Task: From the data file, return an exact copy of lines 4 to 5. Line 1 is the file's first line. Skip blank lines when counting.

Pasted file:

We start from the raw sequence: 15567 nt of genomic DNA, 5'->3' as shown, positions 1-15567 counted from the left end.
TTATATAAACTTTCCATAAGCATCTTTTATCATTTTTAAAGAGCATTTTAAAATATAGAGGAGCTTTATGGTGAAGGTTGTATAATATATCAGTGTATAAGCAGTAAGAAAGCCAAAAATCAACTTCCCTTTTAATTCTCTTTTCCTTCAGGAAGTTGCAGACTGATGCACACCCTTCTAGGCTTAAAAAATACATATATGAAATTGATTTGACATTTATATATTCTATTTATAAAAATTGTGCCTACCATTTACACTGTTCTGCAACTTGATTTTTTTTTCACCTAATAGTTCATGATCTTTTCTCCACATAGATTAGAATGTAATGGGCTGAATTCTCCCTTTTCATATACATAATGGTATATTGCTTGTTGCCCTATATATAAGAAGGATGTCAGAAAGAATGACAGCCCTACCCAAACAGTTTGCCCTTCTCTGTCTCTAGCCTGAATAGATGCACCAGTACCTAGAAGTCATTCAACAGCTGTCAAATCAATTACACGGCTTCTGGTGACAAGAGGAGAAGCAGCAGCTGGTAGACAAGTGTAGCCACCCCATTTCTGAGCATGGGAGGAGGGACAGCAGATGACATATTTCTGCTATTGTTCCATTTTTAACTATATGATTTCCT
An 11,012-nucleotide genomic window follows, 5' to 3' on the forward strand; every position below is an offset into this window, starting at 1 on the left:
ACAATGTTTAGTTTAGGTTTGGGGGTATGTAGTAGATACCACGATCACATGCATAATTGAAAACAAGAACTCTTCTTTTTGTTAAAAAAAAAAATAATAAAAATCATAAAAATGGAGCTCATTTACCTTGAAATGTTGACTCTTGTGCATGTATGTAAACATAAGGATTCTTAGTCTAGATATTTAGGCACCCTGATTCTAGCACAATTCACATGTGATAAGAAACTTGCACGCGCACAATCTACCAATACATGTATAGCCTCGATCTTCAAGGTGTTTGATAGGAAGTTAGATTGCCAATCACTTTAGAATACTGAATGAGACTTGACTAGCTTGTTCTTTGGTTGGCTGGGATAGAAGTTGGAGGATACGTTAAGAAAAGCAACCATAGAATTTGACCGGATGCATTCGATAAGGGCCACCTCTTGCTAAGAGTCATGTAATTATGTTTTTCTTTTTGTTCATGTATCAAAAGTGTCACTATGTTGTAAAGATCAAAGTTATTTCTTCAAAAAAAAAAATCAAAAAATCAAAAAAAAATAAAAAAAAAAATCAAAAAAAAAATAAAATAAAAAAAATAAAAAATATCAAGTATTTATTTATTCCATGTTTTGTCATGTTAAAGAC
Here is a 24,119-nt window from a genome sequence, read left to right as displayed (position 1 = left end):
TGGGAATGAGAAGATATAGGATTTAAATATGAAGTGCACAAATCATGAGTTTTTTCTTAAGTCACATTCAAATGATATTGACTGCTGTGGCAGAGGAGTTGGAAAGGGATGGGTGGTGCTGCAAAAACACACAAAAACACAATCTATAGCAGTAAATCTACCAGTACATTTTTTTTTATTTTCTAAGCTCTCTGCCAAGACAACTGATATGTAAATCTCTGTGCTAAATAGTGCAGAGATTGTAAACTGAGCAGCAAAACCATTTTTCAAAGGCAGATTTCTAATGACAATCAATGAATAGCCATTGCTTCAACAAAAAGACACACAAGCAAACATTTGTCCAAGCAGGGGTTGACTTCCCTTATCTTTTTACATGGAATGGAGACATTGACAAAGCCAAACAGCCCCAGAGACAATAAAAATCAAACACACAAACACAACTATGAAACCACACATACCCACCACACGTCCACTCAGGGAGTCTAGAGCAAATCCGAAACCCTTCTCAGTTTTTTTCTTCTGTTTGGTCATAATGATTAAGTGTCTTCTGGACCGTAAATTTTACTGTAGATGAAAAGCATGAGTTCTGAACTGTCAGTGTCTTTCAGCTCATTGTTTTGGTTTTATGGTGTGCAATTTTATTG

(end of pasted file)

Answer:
ACAATGTTTAGTTTAGGTTTGGGGGTATGTAGTAGATACCACGATCACATGCATAATTGAAAACAAGAACTCTTCTTTTTGTTAAAAAAAAAAATAATAAAAATCATAAAAATGGAGCTCATTTACCTTGAAATGTTGACTCTTGTGCATGTATGTAAACATAAGGATTCTTAGTCTAGATATTTAGGCACCCTGATTCTAGCACAATTCACATGTGATAAGAAACTTGCACGCGCACAATCTACCAATACATGTATAGCCTCGATCTTCAAGGTGTTTGATAGGAAGTTAGATTGCCAATCACTTTAGAATACTGAATGAGACTTGACTAGCTTGTTCTTTGGTTGGCTGGGATAGAAGTTGGAGGATACGTTAAGAAAAGCAACCATAGAATTTGACCGGATGCATTCGATAAGGGCCACCTCTTGCTAAGAGTCATGTAATTATGTTTTTCTTTTTGTTCATGTATCAAAAGTGTCACTATGTTGTAAAGATCAAAGTTATTTCTTCAAAAAAAAAAATCAAAAAATCAAAAAAAAATAAAAAAAAAAATCAAAAAAAAAATAAAATAAAAAAAATAAAAAATATCAAGTATTTATTTATTCCATGTTTTGTCATGTTAAAGAC
Here is a 24,119-nt window from a genome sequence, read left to right as displayed (position 1 = left end):